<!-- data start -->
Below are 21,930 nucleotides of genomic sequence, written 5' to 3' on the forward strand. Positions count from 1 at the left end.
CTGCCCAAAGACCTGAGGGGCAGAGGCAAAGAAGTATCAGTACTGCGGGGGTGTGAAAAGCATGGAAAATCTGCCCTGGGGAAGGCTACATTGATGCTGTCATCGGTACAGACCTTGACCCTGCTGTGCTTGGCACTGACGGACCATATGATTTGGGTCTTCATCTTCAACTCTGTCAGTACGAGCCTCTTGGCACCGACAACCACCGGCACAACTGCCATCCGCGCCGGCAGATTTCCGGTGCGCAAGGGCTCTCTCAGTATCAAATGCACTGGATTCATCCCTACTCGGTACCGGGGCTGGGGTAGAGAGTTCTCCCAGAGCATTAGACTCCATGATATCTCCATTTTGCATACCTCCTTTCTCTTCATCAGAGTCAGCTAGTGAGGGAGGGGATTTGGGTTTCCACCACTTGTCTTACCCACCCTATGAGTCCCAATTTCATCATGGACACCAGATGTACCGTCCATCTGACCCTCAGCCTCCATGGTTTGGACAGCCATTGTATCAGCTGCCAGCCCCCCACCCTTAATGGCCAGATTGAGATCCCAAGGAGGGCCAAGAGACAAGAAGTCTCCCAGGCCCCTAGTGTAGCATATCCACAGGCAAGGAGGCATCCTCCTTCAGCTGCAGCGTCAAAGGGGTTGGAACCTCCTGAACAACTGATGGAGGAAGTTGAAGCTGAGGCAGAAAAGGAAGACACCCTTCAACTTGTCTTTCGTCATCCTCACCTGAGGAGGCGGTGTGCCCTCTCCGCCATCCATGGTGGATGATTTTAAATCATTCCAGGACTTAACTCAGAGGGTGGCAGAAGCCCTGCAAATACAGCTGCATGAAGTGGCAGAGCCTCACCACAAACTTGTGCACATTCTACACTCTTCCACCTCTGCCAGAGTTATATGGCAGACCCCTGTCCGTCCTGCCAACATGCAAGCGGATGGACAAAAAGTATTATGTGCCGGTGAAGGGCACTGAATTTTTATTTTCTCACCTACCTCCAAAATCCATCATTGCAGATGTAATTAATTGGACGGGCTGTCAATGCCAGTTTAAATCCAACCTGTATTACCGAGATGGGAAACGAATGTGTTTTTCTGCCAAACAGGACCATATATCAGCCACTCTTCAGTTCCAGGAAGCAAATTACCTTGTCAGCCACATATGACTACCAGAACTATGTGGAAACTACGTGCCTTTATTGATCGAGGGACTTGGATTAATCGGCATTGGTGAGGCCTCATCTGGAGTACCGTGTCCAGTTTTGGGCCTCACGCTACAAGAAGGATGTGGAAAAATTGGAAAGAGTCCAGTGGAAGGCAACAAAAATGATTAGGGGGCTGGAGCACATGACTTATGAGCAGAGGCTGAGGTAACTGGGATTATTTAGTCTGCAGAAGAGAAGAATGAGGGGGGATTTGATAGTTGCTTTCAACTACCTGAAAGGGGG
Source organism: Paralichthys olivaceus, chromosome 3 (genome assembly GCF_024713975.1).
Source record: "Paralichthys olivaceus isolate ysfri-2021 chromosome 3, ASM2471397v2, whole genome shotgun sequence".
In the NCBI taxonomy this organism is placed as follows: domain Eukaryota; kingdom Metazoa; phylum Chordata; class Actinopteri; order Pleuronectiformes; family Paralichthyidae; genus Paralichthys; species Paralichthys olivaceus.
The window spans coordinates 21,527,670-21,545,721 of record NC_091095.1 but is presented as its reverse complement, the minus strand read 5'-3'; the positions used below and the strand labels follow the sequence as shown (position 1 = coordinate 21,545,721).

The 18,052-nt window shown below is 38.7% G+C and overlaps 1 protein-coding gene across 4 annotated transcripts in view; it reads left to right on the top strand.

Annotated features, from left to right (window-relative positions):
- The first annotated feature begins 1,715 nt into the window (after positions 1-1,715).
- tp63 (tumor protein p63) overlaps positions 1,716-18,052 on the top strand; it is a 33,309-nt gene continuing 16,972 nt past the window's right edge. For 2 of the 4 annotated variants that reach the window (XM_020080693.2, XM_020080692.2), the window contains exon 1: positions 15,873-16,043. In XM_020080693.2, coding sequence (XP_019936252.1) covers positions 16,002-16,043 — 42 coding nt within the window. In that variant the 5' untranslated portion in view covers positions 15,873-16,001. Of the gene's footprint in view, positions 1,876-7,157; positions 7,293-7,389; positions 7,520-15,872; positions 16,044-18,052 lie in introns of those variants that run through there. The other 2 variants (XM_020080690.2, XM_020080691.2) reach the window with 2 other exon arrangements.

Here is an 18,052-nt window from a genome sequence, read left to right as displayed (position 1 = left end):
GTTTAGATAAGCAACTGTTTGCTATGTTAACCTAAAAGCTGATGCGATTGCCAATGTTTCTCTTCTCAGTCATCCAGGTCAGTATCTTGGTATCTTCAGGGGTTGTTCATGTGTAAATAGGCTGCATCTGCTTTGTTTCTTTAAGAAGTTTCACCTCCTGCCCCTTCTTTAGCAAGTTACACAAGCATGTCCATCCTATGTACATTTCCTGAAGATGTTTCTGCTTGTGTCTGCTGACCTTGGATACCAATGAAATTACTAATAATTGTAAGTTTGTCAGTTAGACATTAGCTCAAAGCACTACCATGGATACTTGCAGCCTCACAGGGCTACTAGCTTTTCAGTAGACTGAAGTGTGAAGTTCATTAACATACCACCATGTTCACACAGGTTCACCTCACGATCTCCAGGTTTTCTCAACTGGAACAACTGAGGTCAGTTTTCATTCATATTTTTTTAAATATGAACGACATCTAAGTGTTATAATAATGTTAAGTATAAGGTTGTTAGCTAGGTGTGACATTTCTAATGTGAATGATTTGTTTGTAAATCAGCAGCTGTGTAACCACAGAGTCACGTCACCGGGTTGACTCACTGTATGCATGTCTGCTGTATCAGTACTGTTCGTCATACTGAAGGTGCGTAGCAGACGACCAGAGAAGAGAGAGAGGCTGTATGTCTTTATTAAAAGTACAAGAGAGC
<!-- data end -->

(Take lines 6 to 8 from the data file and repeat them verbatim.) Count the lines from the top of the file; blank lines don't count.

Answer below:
The window spans coordinates 21,527,670-21,545,721 of record NC_091095.1 but is presented as its reverse complement, the minus strand read 5'-3'; the positions used below and the strand labels follow the sequence as shown (position 1 = coordinate 21,545,721).

The 18,052-nt window shown below is 38.7% G+C and overlaps 1 protein-coding gene across 4 annotated transcripts in view; it reads left to right on the top strand.

Annotated features, from left to right (window-relative positions):